Since we were drilling a hard (steel) screw in a soft (aluminum) frame, we carefully clamped the frame in the mill to minimize movement and the attendant risk of the bit wandering around the screw rather than cutting into it. With that done, we bead-blasted the frame and Tray Walden TIG welded the holes back up. Although we had scribed a line on either side of the guide wedges so we could locate the holes again after welding, those marks did not survive welding and we instead had to locate and re-drill the holes using the remnants of the original holes still visible inside the window channel.
After welding, we dressed the aluminum frame back down to the factory contours, first using a hand grinder and then using a fine pillar file sourced from gunsmith supply house Brownells, backing the file with sandpaper for finish work. While sandpaper is usually an excellent way to round off edges that are supposed to be sharp, backing it with a file (akin to blocking a car) gives it a flat abrasive surface. With that prep work done, the frame will go off to be stripped of its anodizing and get polished and replated before final assembly.
Installing the glass back into the refurbished frame requires the use of window setting tape, which is unfortunately usually only available by the roll. We now have 50 feet of 1/32-inch tape and expect to have plenty left over. Although final glass installation will have to wait until the frame is replated, we partially test-fit the glass in the lower frame and it is a tight, tight fit. Take your sweet time: the rear window glass is frighteningly thin and if it breaks while you’re pushing on it you have an excellent chance of getting a bad cut.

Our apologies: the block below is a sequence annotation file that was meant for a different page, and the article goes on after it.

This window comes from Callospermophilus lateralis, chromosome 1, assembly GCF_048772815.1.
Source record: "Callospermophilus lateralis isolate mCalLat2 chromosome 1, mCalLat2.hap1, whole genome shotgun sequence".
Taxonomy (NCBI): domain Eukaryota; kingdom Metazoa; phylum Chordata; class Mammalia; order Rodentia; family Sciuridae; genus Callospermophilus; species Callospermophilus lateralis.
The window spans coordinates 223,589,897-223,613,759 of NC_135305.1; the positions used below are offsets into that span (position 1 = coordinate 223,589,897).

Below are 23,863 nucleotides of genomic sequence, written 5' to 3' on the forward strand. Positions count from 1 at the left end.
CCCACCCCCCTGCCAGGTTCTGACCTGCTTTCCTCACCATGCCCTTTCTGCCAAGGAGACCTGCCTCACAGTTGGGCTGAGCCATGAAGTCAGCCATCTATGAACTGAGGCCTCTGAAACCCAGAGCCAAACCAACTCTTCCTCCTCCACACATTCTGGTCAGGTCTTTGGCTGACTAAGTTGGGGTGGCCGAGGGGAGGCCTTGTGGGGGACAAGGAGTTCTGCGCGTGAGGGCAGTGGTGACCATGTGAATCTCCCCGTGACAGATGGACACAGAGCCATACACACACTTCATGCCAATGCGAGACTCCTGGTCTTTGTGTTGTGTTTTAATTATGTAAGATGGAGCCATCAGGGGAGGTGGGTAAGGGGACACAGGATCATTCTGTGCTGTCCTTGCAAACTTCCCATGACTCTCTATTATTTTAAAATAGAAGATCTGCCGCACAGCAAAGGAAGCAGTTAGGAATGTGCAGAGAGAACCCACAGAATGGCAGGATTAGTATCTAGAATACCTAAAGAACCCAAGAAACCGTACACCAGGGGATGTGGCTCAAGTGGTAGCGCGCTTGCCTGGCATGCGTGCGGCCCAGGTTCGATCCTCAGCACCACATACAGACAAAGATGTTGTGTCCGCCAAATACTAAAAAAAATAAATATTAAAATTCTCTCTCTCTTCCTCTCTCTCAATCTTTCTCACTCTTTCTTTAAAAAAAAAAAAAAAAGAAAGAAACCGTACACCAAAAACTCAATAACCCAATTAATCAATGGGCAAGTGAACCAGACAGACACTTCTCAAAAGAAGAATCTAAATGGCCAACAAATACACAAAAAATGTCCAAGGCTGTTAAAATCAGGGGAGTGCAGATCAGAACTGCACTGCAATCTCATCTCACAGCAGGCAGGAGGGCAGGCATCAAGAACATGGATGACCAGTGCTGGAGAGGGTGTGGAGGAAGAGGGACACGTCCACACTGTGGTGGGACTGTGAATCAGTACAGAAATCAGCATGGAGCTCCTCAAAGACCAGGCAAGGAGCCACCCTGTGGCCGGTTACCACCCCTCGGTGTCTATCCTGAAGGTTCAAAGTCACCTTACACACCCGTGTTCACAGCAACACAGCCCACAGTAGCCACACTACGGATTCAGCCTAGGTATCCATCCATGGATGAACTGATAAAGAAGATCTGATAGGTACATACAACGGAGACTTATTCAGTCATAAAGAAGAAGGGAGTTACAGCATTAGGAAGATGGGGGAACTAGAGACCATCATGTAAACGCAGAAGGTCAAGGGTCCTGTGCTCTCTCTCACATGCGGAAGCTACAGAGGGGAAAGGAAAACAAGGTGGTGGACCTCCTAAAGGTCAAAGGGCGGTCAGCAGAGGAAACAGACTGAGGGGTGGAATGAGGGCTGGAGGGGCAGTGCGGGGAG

01. Once you get the glass out, this is what you have to look forward to: lots of sludge and old grease. We replaced all of the moving parts, including the roller/slider assembly in the channel, and refurbished the tracks, which will need to be heavily regreased prior to reassembly.
02. If you’re reusing the old glass, these are what have to come off: (L-R) the lift channel bushing and nut, roller bearing and bushing. Most of these parts are included in the rebuild kit supplied by Corvette Central with the exception of new rubber washers and the round nuts, which can either be reused or ordered separately.
03. You’ll also want the removal tool shown here that fits into the two holes located on the round nut. While it is possible to remove the nut without it, the tool will make it much easier and is $15 well spent.
04. The two-piece bushing in the front of the glass snaps easily into place. Replace the front roller, slip the roller and slider assembly into its channel and the glass is ready to go back in.
05. While the glass was out, we also updated the door seals to avoid leaks. The seal is held in place with two easy-to-access screws (three in our case) located under the lip of the seal.
06. Once the screws are out, gently pull the seal away from the door. The locking tabs should simply pop out. If a tab or two stays put, like this one, it’s easy enough to lever it out.